Linda Bailey is the Nature Education Coordinator for Fredericksburg Parks & Recreation. The Nature Notes blog highlights natural happenings in the area, and highlights various nature programs available in the city.
Backyard Birds at Your Feeder
A flash of brilliant red at the feeder. The flick of white tail feathers as juncos flit from the snowy ground to a low branch. The incessant “Chick-a-dee-dee-dee” call from nearby trees. What a flurry of activity winter is!
Feeding birds is a passion many of us treasure. There’s something magical about seeing and hearing these tiny creatures, grabbing morsels of fuel, on the coldest of days. By simply putting out a few handfuls of seed, we are treated to a display of color and activity, while at the same time helping songbirds stay warm by keeping their metabolism up.
Black oil sunflower seeds are the best all-around fuel for winter birds. Relatively inexpensive, this seed is packed with protein and attracts the largest variety of songbirds. Suet blocks which you can put in a special hanger from tree branches, will attract insect eaters like Downy Woodpeckers and White-breasted Nuthatches. Niger thistle is more costly but will bring in the brilliant American Goldfinches.
What about squirrels? The only way I have found that repels squirrels is to put a feeder with a baffle below in the middle of an open lawn or field, at least ten feet from a tree branch or other launch pad! However, many homeowners have come to just enjoying the antics of these robust rodents in our yards. Squirrels have to eat too, and since females often give birth in February, they need the protein our feeders offer.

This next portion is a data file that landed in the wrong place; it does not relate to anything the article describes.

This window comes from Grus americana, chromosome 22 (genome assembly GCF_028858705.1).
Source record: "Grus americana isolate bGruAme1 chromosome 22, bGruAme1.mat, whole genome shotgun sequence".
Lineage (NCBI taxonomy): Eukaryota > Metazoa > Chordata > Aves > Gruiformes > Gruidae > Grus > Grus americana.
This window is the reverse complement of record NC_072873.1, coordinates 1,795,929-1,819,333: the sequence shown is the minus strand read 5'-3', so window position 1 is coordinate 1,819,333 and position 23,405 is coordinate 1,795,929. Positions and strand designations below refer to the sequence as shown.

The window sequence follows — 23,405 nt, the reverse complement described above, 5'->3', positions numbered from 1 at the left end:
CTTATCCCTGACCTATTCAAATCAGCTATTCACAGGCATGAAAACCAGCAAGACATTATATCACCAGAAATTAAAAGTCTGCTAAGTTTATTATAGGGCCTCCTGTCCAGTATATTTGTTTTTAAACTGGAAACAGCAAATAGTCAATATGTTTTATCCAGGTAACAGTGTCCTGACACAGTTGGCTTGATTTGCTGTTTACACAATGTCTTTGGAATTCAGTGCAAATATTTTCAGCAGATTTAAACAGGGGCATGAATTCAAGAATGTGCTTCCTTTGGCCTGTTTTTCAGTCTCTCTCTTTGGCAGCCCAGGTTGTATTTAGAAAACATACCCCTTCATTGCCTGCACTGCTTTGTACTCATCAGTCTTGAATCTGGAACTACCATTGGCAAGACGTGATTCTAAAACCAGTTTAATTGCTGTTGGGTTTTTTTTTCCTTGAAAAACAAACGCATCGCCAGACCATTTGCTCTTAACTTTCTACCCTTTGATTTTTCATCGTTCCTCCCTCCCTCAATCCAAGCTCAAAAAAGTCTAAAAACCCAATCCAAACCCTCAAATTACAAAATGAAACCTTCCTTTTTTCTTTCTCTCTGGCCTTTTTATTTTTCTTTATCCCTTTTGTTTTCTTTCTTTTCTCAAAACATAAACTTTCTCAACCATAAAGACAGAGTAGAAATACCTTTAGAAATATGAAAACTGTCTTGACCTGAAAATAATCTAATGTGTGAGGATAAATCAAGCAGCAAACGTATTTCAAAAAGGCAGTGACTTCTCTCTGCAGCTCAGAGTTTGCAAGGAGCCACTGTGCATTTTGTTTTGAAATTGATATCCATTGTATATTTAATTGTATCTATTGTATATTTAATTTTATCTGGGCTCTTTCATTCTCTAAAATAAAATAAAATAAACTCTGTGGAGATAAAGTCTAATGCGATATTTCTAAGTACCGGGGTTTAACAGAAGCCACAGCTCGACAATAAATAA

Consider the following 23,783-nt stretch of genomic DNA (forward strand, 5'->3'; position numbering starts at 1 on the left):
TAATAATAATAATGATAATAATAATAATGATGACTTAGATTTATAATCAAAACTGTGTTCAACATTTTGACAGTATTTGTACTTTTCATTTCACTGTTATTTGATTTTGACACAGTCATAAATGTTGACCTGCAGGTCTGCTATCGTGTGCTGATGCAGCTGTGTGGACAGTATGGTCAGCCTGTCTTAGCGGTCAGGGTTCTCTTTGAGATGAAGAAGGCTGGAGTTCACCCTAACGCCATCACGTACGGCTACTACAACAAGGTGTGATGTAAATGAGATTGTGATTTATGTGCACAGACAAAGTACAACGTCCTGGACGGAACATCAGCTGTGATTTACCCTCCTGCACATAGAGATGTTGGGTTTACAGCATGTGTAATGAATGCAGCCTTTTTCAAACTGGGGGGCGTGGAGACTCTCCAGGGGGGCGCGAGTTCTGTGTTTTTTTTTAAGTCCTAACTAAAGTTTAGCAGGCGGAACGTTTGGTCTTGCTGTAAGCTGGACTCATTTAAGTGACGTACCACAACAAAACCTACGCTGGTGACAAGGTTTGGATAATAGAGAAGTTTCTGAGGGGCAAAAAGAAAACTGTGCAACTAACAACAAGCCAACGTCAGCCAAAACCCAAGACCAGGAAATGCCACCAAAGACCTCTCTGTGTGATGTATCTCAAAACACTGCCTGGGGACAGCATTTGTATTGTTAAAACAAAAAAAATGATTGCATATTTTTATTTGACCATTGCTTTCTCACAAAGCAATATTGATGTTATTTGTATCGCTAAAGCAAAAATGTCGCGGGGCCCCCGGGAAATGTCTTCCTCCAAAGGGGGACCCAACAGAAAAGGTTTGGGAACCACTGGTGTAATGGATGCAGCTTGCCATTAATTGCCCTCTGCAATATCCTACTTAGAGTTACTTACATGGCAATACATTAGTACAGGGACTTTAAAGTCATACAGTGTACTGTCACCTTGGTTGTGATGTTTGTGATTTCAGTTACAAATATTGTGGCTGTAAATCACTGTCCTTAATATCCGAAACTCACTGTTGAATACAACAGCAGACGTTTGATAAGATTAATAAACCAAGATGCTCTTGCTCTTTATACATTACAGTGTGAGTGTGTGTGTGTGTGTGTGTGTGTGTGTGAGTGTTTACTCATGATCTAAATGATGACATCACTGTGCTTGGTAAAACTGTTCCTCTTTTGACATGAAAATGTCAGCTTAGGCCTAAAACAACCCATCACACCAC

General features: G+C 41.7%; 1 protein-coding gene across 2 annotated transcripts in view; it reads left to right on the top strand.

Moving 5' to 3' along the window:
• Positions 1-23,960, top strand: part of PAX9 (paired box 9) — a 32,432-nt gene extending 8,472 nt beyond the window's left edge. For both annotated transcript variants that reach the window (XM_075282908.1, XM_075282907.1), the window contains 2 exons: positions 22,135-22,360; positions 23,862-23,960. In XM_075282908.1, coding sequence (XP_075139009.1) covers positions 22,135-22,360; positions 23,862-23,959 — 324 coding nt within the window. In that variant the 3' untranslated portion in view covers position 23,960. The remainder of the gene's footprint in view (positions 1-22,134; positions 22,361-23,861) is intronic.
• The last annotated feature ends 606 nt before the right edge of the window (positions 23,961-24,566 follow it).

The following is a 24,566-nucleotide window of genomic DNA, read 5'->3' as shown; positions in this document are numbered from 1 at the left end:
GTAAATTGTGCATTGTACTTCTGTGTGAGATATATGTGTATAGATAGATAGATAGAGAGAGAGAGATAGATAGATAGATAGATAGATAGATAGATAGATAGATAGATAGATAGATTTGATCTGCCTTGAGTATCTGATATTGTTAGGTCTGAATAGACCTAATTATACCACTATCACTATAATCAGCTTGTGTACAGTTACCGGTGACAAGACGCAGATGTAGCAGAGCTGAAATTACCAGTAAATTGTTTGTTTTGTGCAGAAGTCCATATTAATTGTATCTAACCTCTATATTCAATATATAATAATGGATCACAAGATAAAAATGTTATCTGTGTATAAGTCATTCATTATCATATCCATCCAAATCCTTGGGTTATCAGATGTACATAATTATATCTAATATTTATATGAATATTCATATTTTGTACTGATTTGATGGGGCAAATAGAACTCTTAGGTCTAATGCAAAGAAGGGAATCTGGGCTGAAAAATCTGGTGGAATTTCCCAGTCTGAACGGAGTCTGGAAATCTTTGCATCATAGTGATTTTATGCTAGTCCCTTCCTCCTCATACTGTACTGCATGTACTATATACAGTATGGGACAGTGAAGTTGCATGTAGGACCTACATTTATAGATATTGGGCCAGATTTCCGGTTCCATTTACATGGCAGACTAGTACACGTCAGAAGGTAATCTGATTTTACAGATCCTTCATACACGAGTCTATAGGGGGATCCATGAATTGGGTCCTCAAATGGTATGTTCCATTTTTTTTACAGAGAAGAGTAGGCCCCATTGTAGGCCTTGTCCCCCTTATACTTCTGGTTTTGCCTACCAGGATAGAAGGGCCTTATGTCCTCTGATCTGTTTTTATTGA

Bird feeding is a great family activity and a wonderful way to get children interested in nature. Put up a checklist and see how many species you can identify! Some of the most common backyard birds found at feeders in the Fredericksburg are: Northern Cardinal, Tufted Titmouse, Carolina Chickadee, House Finch, Carolina Wren, White-throated Sparrows, the White-breasted Nuthatch, and if you’re lucky, a Pine Grosbeak, with its large cone-shaped bill. Dark-eyed Juncos will litter the ground below your feeder as will Mourning Doves. And keep an eye out for Eastern Towhees and Brown Thrashers flicking about in the leaves on the edge of your yard!
Wondering how to identify these feathered friends? When you see a new bird, don’t run for a field guide, but stay put. Quickly note key characteristics like length of tail, whether it has a crest on its head like a cardinal, eye-stripes or wing bars, shape and length of bill, and other features like a crown stripe or spots on its breast.
Bird-watching is a win-win for everyone, and it will surely enhance any trip you take beyond your backyard!
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